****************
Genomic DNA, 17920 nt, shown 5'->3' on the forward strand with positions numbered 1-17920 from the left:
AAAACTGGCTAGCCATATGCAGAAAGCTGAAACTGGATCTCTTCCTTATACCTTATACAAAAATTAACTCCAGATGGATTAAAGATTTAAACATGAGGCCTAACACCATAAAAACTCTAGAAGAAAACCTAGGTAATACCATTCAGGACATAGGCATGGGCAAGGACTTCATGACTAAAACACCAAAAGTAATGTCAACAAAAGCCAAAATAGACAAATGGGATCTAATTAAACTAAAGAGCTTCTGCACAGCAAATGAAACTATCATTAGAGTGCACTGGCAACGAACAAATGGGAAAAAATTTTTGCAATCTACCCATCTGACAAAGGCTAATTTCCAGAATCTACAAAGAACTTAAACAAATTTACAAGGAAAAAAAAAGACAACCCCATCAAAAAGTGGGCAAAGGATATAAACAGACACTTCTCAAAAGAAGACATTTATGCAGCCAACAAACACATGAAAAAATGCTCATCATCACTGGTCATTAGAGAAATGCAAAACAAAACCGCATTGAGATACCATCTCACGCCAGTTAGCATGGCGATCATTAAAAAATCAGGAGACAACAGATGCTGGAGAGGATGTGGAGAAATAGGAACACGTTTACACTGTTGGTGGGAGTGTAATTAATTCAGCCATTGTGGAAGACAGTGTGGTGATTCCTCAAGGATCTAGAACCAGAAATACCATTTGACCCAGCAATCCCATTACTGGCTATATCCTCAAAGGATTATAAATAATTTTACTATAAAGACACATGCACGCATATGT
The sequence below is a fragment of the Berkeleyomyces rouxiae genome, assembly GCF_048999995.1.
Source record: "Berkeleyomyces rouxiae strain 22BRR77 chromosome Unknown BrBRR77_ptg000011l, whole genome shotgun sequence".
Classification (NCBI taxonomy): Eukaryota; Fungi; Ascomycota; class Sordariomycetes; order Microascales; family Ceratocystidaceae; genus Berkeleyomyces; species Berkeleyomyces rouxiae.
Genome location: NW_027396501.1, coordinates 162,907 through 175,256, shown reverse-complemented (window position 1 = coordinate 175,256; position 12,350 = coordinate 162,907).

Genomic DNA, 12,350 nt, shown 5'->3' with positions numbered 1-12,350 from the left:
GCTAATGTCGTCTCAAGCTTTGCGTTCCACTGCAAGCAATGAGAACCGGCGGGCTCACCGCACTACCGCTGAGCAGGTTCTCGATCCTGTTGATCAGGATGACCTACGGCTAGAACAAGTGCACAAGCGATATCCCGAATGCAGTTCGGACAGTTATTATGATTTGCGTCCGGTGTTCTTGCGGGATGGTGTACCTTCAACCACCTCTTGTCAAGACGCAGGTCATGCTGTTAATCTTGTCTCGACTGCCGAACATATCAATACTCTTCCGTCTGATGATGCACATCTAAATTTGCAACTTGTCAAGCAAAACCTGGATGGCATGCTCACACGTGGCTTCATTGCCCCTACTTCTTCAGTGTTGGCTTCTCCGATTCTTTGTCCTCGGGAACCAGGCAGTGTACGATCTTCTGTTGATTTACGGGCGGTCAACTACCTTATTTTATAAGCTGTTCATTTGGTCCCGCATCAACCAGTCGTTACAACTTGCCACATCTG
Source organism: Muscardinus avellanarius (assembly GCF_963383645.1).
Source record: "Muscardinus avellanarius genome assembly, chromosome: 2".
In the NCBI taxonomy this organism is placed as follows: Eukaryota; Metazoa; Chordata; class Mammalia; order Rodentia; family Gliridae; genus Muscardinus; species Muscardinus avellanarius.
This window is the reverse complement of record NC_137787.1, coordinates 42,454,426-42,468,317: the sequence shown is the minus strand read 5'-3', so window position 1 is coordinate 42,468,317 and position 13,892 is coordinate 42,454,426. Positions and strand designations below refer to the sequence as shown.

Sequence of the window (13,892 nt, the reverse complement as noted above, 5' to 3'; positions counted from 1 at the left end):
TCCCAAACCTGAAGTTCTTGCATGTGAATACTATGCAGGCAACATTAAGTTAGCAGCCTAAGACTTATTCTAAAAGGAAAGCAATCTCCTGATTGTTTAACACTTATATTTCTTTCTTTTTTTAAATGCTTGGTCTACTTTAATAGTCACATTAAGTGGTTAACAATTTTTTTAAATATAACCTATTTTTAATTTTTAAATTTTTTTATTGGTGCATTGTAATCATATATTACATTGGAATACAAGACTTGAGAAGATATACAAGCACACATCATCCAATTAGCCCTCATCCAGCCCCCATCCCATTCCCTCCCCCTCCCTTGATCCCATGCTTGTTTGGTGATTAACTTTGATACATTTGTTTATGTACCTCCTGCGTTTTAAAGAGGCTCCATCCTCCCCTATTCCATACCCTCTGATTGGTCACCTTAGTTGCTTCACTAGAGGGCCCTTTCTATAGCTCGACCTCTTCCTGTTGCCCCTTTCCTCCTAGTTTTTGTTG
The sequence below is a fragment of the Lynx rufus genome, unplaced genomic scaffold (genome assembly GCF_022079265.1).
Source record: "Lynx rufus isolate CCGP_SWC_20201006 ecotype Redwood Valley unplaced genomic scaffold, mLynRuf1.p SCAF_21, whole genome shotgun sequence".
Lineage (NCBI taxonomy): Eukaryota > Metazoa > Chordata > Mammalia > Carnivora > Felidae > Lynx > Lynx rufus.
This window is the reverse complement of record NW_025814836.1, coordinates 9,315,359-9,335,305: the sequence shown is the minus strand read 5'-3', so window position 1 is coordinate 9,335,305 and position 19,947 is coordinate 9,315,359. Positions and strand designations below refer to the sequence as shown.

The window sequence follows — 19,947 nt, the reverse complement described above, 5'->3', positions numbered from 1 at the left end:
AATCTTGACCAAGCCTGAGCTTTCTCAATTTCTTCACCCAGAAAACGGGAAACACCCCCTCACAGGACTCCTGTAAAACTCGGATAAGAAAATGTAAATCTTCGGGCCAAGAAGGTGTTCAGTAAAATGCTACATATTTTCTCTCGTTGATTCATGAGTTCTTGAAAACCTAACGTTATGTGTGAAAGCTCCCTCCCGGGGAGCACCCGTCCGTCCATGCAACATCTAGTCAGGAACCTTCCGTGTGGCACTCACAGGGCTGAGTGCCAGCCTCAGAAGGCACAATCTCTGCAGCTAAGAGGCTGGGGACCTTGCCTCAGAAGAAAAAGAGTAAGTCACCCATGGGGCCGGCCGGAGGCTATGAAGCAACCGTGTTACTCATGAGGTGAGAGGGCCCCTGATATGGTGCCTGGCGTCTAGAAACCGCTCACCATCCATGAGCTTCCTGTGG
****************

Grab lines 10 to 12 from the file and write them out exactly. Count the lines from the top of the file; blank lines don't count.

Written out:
Source record: "Muscardinus avellanarius genome assembly, chromosome: 2".
In the NCBI taxonomy this organism is placed as follows: Eukaryota; Metazoa; Chordata; class Mammalia; order Rodentia; family Gliridae; genus Muscardinus; species Muscardinus avellanarius.
This window is the reverse complement of record NC_137787.1, coordinates 42,454,426-42,468,317: the sequence shown is the minus strand read 5'-3', so window position 1 is coordinate 42,468,317 and position 13,892 is coordinate 42,454,426. Positions and strand designations below refer to the sequence as shown.